Writing in active voice is a must for news. It means, our sentences in the news should follow the Subject-Verb-Object order. It’s not only that the S-V-O format makes our sentences shorter, it also identifies first the doer of the action.
In some local broadcast news that i have been monitoring, the writers are trying to follow the S-V-O format for their Cebuano newscast programs. So, some of the lines in the newscast would go like these:
“Kapolisan mosikop sa mga kawatan….” (Kapolisan is the Subject; mosikop is the Verb; mga kawatan is the Object.)
“Mayor Tomas Osmena mopaguba sa gitukod nga edipisyo sa Cebu Provincial Police Office…”
If you have notice (as you read aloud) the subject of the sentences above would seemed the recipient of the action instead of being the doer of the action. Though, the subject is properly situated before the verb.
The reason for this awkward tone when reading Cebuano sentences like above is simply our language doesn’t work like that. Cebuano language is said “predicated“. I don’t know exactly how to explain what is predicated but i understand it refers to the verb and the object in the predicate.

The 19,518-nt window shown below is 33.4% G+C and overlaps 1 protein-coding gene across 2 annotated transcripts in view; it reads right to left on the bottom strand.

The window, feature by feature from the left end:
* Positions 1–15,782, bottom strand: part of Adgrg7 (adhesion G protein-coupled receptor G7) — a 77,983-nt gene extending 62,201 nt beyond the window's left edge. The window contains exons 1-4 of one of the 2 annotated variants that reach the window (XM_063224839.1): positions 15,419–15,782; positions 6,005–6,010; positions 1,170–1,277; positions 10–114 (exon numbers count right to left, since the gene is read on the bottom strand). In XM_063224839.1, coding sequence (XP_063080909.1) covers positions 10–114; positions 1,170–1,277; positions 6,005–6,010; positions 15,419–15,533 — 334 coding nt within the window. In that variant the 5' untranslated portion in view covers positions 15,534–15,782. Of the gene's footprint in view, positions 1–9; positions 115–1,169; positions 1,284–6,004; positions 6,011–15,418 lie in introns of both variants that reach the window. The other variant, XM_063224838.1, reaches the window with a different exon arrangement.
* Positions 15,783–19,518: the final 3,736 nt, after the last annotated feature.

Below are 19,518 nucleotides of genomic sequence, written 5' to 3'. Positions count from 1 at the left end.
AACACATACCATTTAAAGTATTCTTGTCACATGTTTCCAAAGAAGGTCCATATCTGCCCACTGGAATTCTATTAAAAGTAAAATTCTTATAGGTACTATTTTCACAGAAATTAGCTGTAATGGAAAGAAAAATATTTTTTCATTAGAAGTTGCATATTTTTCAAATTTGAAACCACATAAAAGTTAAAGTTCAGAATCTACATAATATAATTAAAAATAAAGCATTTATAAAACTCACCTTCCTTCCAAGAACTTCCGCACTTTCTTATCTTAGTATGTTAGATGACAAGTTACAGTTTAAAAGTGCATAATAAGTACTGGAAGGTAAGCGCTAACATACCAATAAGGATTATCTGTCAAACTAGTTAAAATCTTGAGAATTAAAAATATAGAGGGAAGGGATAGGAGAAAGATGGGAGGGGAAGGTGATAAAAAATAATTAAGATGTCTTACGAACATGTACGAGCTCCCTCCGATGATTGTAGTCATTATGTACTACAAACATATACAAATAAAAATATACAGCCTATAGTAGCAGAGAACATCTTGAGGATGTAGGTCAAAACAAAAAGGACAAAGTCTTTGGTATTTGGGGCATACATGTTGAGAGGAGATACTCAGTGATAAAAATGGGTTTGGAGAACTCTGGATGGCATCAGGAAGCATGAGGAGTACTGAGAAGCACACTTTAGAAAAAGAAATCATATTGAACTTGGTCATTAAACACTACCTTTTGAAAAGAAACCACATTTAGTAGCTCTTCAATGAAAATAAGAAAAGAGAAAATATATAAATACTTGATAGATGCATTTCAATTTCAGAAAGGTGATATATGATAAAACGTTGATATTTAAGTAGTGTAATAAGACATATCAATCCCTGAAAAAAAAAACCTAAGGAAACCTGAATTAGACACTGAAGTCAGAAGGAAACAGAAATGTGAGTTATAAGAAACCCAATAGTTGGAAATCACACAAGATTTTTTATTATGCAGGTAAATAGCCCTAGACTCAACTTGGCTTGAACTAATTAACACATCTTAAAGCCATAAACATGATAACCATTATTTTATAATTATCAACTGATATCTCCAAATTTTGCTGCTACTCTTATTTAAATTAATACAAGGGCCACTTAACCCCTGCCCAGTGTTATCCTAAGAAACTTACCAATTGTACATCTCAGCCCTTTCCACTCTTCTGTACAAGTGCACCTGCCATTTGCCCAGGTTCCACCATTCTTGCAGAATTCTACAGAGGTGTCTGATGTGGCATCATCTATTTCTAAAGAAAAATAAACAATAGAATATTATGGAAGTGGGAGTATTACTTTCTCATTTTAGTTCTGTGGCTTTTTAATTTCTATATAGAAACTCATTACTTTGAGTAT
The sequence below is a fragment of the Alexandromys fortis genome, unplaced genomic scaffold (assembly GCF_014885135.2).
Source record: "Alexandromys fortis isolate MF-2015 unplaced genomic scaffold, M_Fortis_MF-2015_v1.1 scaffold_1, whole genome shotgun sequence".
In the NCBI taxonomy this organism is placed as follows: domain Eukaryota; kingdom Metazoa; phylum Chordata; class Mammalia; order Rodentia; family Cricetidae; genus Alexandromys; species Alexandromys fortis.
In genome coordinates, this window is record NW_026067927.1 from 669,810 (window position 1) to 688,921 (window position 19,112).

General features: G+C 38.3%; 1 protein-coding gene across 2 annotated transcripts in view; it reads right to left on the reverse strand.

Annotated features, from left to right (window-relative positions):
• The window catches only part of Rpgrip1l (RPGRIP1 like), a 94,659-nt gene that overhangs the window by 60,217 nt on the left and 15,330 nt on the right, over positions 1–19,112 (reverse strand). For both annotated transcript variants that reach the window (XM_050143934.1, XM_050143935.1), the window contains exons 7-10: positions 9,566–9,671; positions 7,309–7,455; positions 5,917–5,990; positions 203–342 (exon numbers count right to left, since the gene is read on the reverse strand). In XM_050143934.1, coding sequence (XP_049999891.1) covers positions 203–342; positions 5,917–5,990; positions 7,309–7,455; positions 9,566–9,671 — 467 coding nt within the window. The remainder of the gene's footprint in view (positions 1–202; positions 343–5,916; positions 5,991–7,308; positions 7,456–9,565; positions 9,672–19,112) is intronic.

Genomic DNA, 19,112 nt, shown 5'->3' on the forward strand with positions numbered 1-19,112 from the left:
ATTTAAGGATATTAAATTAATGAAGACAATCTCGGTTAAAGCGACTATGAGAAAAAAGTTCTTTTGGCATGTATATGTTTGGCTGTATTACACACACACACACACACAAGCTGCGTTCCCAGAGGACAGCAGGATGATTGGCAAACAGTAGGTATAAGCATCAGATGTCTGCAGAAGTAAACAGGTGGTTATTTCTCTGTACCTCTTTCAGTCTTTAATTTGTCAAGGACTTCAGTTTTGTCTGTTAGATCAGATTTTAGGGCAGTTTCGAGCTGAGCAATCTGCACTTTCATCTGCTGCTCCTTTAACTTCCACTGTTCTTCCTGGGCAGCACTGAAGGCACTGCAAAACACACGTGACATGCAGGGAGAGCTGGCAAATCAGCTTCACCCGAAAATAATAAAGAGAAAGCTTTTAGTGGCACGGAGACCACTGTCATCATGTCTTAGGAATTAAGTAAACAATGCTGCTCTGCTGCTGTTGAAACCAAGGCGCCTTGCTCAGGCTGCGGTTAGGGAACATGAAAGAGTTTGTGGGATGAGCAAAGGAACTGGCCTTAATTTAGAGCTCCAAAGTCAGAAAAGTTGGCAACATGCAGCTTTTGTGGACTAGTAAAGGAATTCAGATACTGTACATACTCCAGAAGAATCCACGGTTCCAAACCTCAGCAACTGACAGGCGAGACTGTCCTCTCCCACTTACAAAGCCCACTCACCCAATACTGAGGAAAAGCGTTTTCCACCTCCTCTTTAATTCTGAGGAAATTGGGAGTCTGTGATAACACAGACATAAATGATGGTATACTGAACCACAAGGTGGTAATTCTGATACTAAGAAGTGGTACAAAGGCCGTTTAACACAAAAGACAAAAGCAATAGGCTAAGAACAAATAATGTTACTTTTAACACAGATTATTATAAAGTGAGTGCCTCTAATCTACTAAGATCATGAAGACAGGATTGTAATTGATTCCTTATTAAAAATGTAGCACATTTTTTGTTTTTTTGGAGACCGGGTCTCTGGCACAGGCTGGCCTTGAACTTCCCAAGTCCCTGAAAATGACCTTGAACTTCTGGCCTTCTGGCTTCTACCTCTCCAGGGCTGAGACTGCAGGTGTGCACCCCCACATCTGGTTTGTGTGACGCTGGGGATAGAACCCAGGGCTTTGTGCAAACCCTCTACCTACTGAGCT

Maybe this explains–the Cebuano language always start with a verb not a subject. Thus, it follows the Verb-Subject-Object order. See translation samples below:
(English) I am going to the Carbon Market. (S-V-O format)
(Cebuano) Moadto ko sa Carbon Market. (V-S-O format)
WRONG : (Cebuano) Ako moadto sa Carbon Market (S-V-O format)
The last translation follows the English grammar S-V-O (active voice) format. However, if you read the sentence it sounded very awkward.
Read aloud the first Cebuano translation (V-S-O format) and you’ll sound natural and filled with action. So, why should we force the S-V-O format for our Cebuano sentences? English grammar is not the mother of all languages that we should base our own language.
We’re not unique on this matter because the Korean language has place the verb at the end of its sentences. Busa, padayon ko nga mogamit sa V-S-O format. 🙂